One of the least known but perhaps most interesting iterations of IWC’s trademark oversized pilot’s watch is making a comeback, but with an upgraded movement and precious metal case. The Big Pilot’s Watch 43 Tourbillon Markus Bühler retains the key elements of its namesake 2008 original, but with a self-winding tourbillon movement inside a platinum case. The tourbillon is flying, while its cage takes the form of a turbine blade.
A simple concept that played to the Big Pilot’s historical roots, the original model was conceived by a young Markus Bühler as part of a contest for IWC apprentices, but appealing enough that IWC made a dozen as a limited edition. Mr Bühler naturally won the contest and now oversees the entire assembly process at Manufakturzentrum, the IWC facility where both production of parts and assembly of in-house movements is done. Powered by the in-house cal. 82905, the Tourbillon Markus Bühler will naturally be put together at the Manufakturzentrum.
The original Markus Bühler was interesting and appealing because it captured the spirit of a pilot’s watch in a novel manner while still retaining the functional aesthetics expected of such a watch. The turbine seconds was a simple modification that worked perfectly, both visually and conceptually.
Now the idea has been brought back, but in a fancier package. The new Markus Bühler still makes sense – the turbine tourbillon is appealing and also functional as a regulator – but it is unsurprisingly expensive. At the same time, the upgrades to the watch mean some of the no-frills functionality of the original has been lost, which is not unexpected since the IWC pilot’s watch is a functional luxury watch rather than an actual instrument.
Also worth noting is the reduced case size. At 43 mm the Markus Bühler Tourbillon will definitely be more wearable than the 46 mm original, despite the hefty platinum case, but it might lack the presence of the original, which was really a big pilot’s watch that was probably too big but sensible in its own way.
Still, some of the changes, like the addition of a tourbillon and platinum case, feel like reasons to enable a six-figure price. The Markus Bühler Tourbillon costs CHF125,000, or about US$136,000, making it very pricey relative to the original, but about market for such a tourbillon with a platinum case. Preserving more of the original’s concept would have been a good thing, particularly the no-frills steel case, since it would have also made the watch more affordable.
A spinning turbine
Unsurprising for an apprentice’s project, the original Big Pilot Markus Bühler was a no-frills watch. It was powered by a modified Unitas movement, the low-cost calibre found in many oversized watches, including Panerai’s entry-level models. The new Tourbillon Markus Bühler, on the other hand, is very much a luxury complicated watch with a platinum case and in-house movement.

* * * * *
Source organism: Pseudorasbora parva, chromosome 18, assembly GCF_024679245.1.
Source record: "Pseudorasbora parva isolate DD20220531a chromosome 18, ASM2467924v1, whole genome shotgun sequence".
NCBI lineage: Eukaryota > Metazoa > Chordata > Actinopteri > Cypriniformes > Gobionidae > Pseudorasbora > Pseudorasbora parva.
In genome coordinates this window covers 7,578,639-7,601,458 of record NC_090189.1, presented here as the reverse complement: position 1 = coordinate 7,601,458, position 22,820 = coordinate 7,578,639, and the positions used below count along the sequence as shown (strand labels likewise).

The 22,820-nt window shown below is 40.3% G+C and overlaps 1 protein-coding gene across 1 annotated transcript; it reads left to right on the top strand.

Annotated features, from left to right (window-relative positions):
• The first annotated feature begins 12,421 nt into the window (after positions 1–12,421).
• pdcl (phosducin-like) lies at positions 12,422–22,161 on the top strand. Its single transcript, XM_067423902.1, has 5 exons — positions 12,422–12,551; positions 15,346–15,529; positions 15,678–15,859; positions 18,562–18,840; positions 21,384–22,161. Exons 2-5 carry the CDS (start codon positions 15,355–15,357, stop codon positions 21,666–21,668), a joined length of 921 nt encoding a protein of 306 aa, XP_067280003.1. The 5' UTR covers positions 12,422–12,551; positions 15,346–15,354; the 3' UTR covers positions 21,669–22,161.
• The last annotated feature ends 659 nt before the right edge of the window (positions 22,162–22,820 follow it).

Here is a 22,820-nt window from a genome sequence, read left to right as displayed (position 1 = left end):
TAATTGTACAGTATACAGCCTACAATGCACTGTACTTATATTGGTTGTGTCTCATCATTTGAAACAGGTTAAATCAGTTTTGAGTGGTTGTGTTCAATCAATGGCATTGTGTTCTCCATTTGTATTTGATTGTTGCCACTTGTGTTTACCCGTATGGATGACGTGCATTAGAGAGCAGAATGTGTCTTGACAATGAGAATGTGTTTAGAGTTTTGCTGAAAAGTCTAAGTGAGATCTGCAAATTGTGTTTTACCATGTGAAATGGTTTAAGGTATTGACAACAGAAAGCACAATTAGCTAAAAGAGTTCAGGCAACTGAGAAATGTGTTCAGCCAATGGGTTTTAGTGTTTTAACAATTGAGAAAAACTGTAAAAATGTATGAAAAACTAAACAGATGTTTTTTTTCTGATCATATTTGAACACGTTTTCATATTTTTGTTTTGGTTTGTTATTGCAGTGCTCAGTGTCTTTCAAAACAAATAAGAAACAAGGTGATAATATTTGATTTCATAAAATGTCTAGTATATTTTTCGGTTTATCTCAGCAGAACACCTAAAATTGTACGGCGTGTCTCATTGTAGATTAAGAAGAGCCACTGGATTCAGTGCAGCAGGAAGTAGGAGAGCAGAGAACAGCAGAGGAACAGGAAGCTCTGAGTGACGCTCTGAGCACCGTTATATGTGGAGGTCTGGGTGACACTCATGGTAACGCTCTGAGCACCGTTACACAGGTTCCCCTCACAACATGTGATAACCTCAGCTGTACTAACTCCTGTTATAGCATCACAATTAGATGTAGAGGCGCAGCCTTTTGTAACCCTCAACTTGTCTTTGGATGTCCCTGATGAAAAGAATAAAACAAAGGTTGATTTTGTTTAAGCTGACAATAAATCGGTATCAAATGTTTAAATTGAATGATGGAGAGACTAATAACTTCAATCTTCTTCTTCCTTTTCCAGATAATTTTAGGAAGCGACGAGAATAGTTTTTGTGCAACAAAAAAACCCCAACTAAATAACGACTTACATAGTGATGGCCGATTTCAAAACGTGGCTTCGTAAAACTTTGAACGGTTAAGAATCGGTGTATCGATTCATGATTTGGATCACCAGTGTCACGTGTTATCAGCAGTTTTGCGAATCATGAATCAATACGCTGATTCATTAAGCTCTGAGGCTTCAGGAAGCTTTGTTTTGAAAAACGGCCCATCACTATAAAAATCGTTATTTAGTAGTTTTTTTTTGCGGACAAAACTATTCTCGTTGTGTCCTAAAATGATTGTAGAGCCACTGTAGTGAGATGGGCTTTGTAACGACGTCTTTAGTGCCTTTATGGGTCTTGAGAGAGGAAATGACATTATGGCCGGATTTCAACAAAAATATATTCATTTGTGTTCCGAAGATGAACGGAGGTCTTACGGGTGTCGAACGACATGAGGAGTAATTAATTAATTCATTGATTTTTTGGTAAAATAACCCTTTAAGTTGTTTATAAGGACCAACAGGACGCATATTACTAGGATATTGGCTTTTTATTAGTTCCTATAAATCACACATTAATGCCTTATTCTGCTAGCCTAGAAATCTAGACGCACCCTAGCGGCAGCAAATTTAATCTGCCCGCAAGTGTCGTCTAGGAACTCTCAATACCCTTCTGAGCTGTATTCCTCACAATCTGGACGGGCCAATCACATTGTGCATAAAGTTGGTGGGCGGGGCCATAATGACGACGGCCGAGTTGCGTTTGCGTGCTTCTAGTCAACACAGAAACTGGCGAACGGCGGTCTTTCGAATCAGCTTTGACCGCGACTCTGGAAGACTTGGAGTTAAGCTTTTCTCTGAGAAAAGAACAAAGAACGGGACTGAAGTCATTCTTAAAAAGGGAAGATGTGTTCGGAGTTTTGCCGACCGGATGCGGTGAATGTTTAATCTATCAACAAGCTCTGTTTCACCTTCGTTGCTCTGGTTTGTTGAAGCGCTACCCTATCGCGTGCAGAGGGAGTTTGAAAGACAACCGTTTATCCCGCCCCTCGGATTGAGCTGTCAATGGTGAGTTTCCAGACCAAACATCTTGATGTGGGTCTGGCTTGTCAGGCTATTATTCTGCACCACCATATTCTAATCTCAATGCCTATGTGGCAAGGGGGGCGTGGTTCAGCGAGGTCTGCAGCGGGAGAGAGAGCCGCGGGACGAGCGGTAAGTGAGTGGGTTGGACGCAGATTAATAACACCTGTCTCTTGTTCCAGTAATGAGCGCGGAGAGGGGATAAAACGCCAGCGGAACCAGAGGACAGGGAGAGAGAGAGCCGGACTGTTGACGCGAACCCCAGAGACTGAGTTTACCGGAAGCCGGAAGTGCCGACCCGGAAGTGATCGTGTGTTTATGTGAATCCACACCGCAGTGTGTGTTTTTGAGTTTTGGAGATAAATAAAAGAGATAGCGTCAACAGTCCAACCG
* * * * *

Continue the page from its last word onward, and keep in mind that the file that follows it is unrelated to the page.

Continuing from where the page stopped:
Substantially smaller than the original, the Tourbillon Markus Bühler has a 43 mm case in platinum that’s 14.6 mm high. It has almost the same dimensions as the regular-production Big Pilot’s Watch 43, but stands 0.2 mm taller due to the tourbillon. Despite the reduction in size, the Tourbillon Markus Bühler will be a weighty watch due to the case material.
The dial has similarly been made more elaborate. Instead of the matte finish on the original, the dial is now a glossy black lacquer. And though the design remains similar, the dial now sports the typography with a rounded font that is standard across the Pilot’s Watch line.
The all-important turbine remains at six o’clock. As on the original, it makes one revolution a minute. But it is no seconds hand, rather the turbine blades are the upper cage of the flying tourbillon found in the cal. 82905.
The cal. 82905 is a new movement, but based on the workhorse cal. 82000 family that is found inside a range of IWC models from the time-only Portugieser Automatic 40 to the Portofino Perpetual Calendar. In other words, the cal. 82905 is essentially a cal. 82000 with a flying tourbillon.
Mechanically, the addition of a tourbillon is fairly straightforward, since the balance wheel is located at the six o’clock position in the base movement. Moreover, IWC already has a compact flying tourbillon construction in its stable, one that dates back to the early 1990s.
The specific execution of the flying tourbillon, however, is interesting. The upper cage of the tourbillon are the turbine blades, which also serve as a regulator index because the hairspring is attached to the underside of one blade, allowing a watchmaker to adjust the hairspring by rotating the turbine.
The other notable feature of the movement are the escapement parts, which are silicon coated with synthetic diamond, or Diamond Shell technology in IWC terminology. As a result, the pallet fork and escape wheel operate with superior efficiency due to lower friction and less weight. While diamond-coated silicon parts are not new – Ulysse Nardin first employed this technology over a decade ago – they are novel for IWC and its sister companies in Richemont.
IWC Big Pilot’s Watch 43 Tourbillon Markus Bühler
Diameter: 43 mm
Height: 14.6 mm
Water resistance: 100 m
Movement: Cal. 82905
Functions: Hours, minutes, and flying tourbillon
Frequency: 28,800 beats per hour (4 Hz)
Power reserve: 80 hours
Strap: Black Cordovan leather with platinum buckle
Limited edition: 51 pieces
Availability: Only at IWC boutiques
Price: CHF125,000 excluding taxes
For more, visit IWC.com.
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